Immunotherapy normalizes the antitumor immune response that attacks cancer cells and more significant gains in cancer-related treatments [11]. Under normal circumstances, Immune cells in the tumor microenvironment (TME) have ability to recognize and eradicate tumor cells [12]. However, cancer cells can harmonize the host immune system to evade immune surveillance by tumor-induced immunosuppressive effect, antigenic modulation, tumor-induced generation of exempted areas and downregulating of tumor immunogenicity [13, 14]. In clinical applications, immunotherapy has achieved remarkable results in the treatment of certain tumors. For example, pembrolizumab resulted in significantly longer overall survival for patients with locally advanced or metastatic non-small cell lung cancer compared to chemotherapy [15]. However, there are still multiple challenges with cancer immunotherapy [16, 17]. According to statistics, only 13% of patients with malignancies respond to immunotherapy, Patients with a significant clinical response may eventually experience cancer progression after several years due to factors such as acquired drug resistance [18, 19]. Moreover, immune-related adverse events (irAEs) continue to occur at a significant rate in cancer patients receiving immunotherapy [20]. Stemness indices are used to evaluate the similarity of tumor cells to stem cells [21]. This characteristic is mainly measured by using the mRNA expression-based stemness index (mRNAsi) as well as the epigenetic regulation-based index (EREG-mRNAsi). The ranges of mRNAsi and EREG-mRNAsi are from 0 to 1, where higher values indicate a high resemblance of tumor cells to stem cells [22]. Primary undifferentiated tumors have a greater ability to migrate aggressively or form distant metastases, ultimately resulting in tumor progression [23]. It is basic to disclose the alteration of the TME and immunization checkpoints, and identify predictive biomarkers for immunotherapy response and stemness indices for promoting the investigation to develop novel therapeutic strategies in GBM.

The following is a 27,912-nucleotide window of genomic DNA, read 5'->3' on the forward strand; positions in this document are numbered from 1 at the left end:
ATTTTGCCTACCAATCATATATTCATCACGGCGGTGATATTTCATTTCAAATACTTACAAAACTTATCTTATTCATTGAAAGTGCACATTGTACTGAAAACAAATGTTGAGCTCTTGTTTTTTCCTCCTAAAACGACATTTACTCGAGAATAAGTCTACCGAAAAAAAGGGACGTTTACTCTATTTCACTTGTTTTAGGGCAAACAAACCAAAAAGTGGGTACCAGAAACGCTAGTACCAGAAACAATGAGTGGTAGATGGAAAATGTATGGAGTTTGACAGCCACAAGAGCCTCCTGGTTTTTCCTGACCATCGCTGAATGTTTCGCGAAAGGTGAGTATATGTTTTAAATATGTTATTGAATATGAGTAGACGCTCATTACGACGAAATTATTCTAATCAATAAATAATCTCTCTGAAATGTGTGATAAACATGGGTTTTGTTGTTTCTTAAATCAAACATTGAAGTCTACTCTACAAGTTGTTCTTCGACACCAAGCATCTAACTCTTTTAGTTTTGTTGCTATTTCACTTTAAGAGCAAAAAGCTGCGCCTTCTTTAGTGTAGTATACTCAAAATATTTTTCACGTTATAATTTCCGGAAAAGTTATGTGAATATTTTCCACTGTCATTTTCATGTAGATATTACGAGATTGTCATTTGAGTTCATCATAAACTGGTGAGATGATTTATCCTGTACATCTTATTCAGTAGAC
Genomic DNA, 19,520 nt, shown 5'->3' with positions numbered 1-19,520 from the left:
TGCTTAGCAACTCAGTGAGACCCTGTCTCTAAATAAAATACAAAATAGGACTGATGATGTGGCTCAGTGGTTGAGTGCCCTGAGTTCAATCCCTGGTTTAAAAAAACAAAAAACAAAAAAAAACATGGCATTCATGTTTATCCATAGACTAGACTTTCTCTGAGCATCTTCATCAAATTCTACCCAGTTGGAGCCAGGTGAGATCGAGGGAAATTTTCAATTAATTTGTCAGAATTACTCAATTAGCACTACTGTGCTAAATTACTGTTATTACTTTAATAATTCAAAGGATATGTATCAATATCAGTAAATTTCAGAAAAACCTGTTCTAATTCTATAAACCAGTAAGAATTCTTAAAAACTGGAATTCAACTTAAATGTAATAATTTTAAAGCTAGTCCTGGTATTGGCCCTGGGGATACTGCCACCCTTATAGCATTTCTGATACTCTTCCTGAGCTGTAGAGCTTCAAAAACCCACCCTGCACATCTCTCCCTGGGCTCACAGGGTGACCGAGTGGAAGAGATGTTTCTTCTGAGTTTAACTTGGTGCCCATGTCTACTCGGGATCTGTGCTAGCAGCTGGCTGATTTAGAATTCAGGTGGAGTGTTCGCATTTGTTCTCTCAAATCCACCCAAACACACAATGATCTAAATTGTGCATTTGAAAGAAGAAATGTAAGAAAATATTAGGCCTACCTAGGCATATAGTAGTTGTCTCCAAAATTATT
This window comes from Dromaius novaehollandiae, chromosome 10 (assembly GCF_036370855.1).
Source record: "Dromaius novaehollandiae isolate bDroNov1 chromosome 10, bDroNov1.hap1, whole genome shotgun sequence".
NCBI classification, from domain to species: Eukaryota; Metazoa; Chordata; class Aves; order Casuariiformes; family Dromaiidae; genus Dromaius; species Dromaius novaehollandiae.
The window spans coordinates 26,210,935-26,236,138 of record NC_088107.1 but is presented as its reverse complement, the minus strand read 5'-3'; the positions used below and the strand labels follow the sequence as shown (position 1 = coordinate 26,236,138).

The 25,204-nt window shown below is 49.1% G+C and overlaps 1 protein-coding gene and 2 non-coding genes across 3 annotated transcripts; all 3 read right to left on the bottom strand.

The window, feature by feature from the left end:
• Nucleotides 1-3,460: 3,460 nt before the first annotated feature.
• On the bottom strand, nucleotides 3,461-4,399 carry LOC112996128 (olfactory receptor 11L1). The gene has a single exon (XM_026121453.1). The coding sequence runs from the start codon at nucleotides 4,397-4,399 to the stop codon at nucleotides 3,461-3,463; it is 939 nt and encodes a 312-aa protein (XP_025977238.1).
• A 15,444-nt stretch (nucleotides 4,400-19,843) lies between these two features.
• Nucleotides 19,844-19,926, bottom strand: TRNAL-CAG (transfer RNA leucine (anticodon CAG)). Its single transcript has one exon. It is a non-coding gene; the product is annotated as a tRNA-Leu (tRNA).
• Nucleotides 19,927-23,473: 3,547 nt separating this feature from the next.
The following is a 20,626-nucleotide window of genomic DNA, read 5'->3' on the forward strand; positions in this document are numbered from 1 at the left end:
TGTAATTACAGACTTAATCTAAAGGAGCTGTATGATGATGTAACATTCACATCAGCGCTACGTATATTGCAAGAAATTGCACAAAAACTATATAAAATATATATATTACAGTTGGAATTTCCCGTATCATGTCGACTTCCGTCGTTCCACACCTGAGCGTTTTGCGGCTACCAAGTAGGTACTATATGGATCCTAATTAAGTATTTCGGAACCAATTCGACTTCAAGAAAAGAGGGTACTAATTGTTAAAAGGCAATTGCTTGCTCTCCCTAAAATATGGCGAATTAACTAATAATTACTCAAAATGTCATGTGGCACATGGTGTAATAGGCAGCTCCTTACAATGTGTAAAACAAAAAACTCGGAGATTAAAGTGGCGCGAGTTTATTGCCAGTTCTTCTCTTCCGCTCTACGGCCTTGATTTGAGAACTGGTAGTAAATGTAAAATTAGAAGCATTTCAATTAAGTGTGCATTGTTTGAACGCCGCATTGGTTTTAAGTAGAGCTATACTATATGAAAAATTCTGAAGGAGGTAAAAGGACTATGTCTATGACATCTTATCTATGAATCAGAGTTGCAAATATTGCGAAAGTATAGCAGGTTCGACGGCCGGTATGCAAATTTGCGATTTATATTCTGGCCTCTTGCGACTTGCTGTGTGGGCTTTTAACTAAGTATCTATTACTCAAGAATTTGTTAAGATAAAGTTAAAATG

Based on genetic transcription features, GBM can be distinguished as five subtypes(classical, CL; mesenchymal, MES; neural; proneural, PN; proliferative) [24]. Different subtypes have significantly different prognosis. The results of a related study showed that patients with the proneural subtype have a better prognosis, whereas patients with the mesenchymal subtype show a significantly more aggressive and poor prognosis [25,26,27]. In addition, different subtypes of glioblastoma have different epigenomic markers, and some of them have shown prognostic and predictive values. Thus, further typing of GBM will help to understand the differences between subtypes of GBM, which is important for developing more personalized and accurate treatment plans to combat GBM.

In the study, we analyzed the differential expression of cell senescence-associated genes in GBM. Then, we constructed a risk scoring model of cell senescence-associated genes. According to the risk score model, the clinical prognostic factors, immune checkpoints, mutations of cell senescence-associated genes, and drug sensitivity in patients with GBM were discussed. Finally, Through GBM data in the CGGA database, TCGA database and pan-cancer analysis further verified the rationality and reliability of the risk scoring model.

Materials and methods

Data Collection

The RNA-seq transcriptome data and clinical information (including gender, age, IDH status, CIMP status, etc.) of GBM were downloaded from the cancer genome atlas (TCGA, https://portal.gdc.cancer.gov/), the Chinese Glioma Genome Atlas (CGGA, Home | CGGA - Chinese Glioma Genome Atlas) and the GlioVis [GlioVis - Visualization Tools for Glioma Datasets (cnio.es)]. Somatic mutation counts and copy number variation (CNV) also were downloaded from the TCGA database. 279 cell senescence-associated genes were acquired from the cell senescence gene database (CellAge, https://genomics.senescence.info/cells/). Significant differential expression of cell senescence-associated genes was set at FDR < 0.05 and |log2FC|≥2. 39 differentially expressed genes that were related to cell senescence were finally obtained in this study.

Characteristics of the cell senescence-associated genes